A combat zone is any area the President of the United States designates by Executive Order as an area in which the U.S. Armed Forces are engaging or have engaged in combat.

Qualifying Service
Military service outside a combat zone is considered to be performed in a combat zone if:

- The service is in direct support of military operations in the combat zone, and
- The service qualifies you for special military pay for duty subject to hostile fire or imminent danger.

Combat Zone Exclusion
Any pay that is excluded from Federal Adjusted Gross Income because it was earned while serving in a combat zone or hazardous duty area is also excluded from Maine income. This includes: active duty pay earned in any month served in the combat zone; imminent danger/hostile fire pay; reenlistment bonus if the voluntary extension or reenlistment occurs in a month served in a combat zone; pay for accrued leave earned in an month served in a combat zone; pay received for duties as a member of the Armed Forces in clubs, messes, post and station theaters and other nonappropriated fund activities earned in a month served in a combat zone; awards for suggestions, inventions, or scientific achievements due to a submission made in a month served in a combat zone; and, student loan repayments attributable to the period of service in the combat zone. See IRS Publication 3, “Armed Forces’ Tax Guide” for more details. The guide can be downloaded from the IRS Web site at www.irs.gov.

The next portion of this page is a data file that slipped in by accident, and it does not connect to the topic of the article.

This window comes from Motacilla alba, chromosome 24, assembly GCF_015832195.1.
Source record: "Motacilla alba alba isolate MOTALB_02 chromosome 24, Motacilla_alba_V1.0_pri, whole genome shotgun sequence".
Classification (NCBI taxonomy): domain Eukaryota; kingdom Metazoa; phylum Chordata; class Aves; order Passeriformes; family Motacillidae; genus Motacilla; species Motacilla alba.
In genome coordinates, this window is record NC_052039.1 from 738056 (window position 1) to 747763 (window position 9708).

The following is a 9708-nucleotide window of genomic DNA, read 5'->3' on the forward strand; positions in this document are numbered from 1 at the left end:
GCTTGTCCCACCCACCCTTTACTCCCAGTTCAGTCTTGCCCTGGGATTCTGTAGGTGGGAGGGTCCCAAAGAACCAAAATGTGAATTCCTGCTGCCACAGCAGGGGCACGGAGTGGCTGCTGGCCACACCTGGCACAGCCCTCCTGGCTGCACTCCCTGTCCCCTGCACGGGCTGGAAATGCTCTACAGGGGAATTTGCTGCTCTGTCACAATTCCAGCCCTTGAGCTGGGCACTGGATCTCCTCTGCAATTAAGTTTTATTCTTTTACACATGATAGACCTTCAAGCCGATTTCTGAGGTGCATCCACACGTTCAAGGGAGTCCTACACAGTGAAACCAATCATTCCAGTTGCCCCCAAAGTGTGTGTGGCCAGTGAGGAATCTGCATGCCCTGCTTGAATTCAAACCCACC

Combat Casualties
For tax years beginning after 2002, taxpayers whose federal income tax liability is forgiven under IRC § 692 due to a combat casualty are similarly granted a waiver from Maine income tax for the same period or periods.

Extension of Deadline
The deadline for filing Maine income tax returns and paying taxes is automatically extended if you meet requirements set by the Internal Revenue Service on its extensions, whether or not you claim an extension of a deadline for federal tax purposes.

One of the following statements must be true in order to qualify for the automatic extension:

- You serve in the Armed Forces in a combat zone, OR
- You have qualifying service outside of a combat zone.